By Jim Merriam, London Free Press
It won’t be the legendary gunfight at the O.K. Corral but next week’s meeting between Premier Dalton McGuinty and rural municipal leaders is shaping up to be a major confrontation. The issue involves shunning Premier Dad at the Good Roads convention in Toronto. One organizing group is urging delegates by letter to greet the premier with respect.
However, the Multi-Municipal Working Group on Wind Turbines isn’t backing down on plans to walk out on McGuinty’s speech if a one-year moratorium on installation of wind turbines isn’t announced before the meeting.
The Rural Ontario Municipal Association (ROMA), which sponsors “Good Roads” in partnership with the Ontario Good Roads Association, suggests such a walkout would be shortsighted.
“We invited the premier to our conference, we appreciate his decision to come, and we will respectfully listen to what he has to say,” says the ROMA letter, hoping for the final word on the subject.
The working group’s chair will have none of it. In his written response, Mark Davis, deputy mayor of Arran Elderslie said, “There are times you must stand up and be counted. You must do things that you believe are right for the people you represent. I firmly believe this is one of those times.” ROMA’s letter looks back at its successful history to discourage a walkout by the folks concerned about the way wind power has been forced down the throats of rural residents.
“As a group, Ontario municipalities have worked very hard over many years to build a relationship with the Government of Ontario that is based on open doors and frank discussion. The mature and respectful relationship that makes these exchanges possible provides us with our greatest opportunity to achieve meaningful progress.” But members of the six-county wind turbine working group are more interested in what ROMA has done for them lately?
“ROMA must be aware of the depth of these (wind turbine) concerns and we hope to hear at the conference the steps that ROMA, like the other organizations representing rural Ontario, has taken to represent concerns of its members on this issue.” ROMA goes on to list the issues it is discussing with the province including the global recession, economic development, funding for roads and bridges, the costs of emergency services and the Drummond report.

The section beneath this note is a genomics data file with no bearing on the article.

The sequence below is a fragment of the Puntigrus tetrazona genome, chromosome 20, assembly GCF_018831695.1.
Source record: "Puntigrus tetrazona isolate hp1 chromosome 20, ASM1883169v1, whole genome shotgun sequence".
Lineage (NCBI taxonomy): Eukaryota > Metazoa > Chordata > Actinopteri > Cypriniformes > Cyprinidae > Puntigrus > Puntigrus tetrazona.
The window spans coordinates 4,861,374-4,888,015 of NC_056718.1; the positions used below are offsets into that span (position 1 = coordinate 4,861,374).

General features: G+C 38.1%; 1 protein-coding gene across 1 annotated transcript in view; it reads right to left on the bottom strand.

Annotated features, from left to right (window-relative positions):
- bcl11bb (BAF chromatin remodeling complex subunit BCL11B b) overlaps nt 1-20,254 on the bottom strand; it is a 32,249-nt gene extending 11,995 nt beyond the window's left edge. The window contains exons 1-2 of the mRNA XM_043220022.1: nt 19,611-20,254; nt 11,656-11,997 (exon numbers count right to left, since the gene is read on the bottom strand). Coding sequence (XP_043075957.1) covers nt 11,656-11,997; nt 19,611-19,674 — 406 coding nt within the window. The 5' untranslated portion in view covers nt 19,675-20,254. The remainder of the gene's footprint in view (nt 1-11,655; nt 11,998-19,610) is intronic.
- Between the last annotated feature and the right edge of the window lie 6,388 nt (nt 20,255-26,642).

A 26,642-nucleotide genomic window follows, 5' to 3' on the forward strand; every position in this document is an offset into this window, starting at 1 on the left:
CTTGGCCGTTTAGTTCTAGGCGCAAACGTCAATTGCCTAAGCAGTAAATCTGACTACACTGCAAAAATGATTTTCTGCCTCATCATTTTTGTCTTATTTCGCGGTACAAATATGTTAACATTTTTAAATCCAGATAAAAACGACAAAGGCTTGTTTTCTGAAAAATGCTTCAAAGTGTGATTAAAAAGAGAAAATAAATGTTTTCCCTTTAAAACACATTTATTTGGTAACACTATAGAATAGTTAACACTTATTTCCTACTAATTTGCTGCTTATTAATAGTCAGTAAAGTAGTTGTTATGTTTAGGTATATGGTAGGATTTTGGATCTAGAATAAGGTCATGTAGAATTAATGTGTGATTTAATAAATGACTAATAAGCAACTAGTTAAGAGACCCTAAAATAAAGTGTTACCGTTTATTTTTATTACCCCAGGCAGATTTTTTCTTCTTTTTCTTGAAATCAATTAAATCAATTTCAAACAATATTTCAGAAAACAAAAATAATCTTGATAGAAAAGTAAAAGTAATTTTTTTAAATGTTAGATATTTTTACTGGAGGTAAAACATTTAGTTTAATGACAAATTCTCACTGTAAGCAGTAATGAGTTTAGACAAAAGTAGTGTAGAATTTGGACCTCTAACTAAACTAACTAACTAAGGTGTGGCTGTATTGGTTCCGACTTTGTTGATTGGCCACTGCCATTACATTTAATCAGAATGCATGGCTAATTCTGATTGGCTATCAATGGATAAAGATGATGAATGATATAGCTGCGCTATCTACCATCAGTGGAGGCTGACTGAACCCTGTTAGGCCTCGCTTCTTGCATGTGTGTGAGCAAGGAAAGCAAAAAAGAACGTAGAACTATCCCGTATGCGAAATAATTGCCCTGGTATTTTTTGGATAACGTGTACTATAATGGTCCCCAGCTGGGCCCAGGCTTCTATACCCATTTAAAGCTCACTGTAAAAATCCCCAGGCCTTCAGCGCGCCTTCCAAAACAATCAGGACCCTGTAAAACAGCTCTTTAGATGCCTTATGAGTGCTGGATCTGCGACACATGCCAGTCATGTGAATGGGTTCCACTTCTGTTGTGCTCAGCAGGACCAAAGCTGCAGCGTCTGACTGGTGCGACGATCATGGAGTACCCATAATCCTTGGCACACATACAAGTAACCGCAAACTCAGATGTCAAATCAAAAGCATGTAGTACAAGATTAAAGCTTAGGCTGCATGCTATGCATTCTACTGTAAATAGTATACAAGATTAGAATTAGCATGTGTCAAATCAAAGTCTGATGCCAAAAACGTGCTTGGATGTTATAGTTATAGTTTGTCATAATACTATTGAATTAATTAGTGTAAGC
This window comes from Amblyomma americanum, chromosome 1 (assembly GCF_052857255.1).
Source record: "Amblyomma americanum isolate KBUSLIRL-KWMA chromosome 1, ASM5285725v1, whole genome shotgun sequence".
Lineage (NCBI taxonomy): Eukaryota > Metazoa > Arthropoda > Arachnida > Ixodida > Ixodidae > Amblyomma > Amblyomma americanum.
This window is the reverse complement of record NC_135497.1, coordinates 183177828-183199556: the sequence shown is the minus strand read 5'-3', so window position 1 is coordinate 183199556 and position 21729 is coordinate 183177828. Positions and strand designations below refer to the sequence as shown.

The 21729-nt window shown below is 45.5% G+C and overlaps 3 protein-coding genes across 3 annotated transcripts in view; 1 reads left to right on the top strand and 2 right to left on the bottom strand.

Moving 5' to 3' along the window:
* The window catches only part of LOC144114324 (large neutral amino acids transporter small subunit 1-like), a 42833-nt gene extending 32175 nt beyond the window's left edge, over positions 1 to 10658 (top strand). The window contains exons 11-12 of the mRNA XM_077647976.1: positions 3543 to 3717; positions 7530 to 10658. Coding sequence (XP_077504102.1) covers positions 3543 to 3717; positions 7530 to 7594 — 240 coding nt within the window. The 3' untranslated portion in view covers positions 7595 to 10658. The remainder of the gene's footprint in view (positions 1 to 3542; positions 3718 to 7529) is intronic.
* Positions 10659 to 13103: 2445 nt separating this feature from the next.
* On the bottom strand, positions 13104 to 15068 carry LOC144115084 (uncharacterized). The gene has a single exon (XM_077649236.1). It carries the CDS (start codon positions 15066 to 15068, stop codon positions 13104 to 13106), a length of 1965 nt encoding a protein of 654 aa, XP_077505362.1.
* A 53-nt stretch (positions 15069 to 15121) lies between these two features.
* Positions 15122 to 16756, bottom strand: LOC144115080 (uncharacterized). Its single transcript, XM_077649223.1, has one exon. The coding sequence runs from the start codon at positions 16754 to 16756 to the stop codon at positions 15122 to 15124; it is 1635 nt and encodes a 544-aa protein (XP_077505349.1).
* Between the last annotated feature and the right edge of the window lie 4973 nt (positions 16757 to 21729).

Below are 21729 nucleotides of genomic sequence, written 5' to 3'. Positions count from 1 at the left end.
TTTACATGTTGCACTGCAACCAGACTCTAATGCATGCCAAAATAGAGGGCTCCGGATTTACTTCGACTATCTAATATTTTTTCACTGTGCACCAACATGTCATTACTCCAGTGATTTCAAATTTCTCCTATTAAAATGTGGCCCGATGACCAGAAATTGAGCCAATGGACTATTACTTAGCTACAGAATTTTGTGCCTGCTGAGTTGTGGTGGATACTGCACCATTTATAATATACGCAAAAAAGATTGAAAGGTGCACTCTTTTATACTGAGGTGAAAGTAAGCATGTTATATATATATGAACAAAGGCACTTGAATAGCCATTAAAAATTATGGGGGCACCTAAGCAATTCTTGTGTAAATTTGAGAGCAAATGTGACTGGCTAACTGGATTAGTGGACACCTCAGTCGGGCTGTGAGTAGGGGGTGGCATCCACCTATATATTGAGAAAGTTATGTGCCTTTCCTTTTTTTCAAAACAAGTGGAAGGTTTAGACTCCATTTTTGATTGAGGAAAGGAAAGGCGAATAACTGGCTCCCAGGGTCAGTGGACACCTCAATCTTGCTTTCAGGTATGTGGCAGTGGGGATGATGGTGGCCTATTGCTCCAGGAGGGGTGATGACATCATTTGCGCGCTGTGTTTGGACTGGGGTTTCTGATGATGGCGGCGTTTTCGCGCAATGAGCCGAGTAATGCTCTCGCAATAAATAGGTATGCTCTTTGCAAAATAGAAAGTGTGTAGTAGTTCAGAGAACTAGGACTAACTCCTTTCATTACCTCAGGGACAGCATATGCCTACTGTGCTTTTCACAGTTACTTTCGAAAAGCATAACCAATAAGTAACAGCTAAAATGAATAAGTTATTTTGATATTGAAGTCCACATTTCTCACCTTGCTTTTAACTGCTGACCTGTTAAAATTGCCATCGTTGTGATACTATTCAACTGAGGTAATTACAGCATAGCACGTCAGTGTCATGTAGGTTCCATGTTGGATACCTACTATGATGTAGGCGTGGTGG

In response the anti-turbine group has a list of its own, pointing out those who have serious doubts about the “green energy program and wind turbines.” This includes the Ontario Auditor General who said the turbines are not replacing coal-fired plants nor cutting greenhouse gas emissions.
“They (turbines) require additional fossil-fuel gas generation back-up because their production is unpredictable, intermittent and cannot be stored.” This means consumers pay twice for wind energy, adding skyrocketing electricity costs that are a real threat to jobs.
Also joining the anti-turbine movement is the Ontario Federation of Agriculture that represents 38,000 farm families.
In addition 79 municipalities have called for a moratorium on wind turbine installations.
The working group also points out that the province responded within hours to a light rail transit motion by Toronto council, but there has been no meaningful response to rural concerns about wind turbines.
In summing up the fighting words ROMA attempts to speak for all Ontarians: “Ontario residents are counting on us to work co-operatively and productively.” The conclusion from the working group is quite different: “There are many reasons to walk and very few not to.”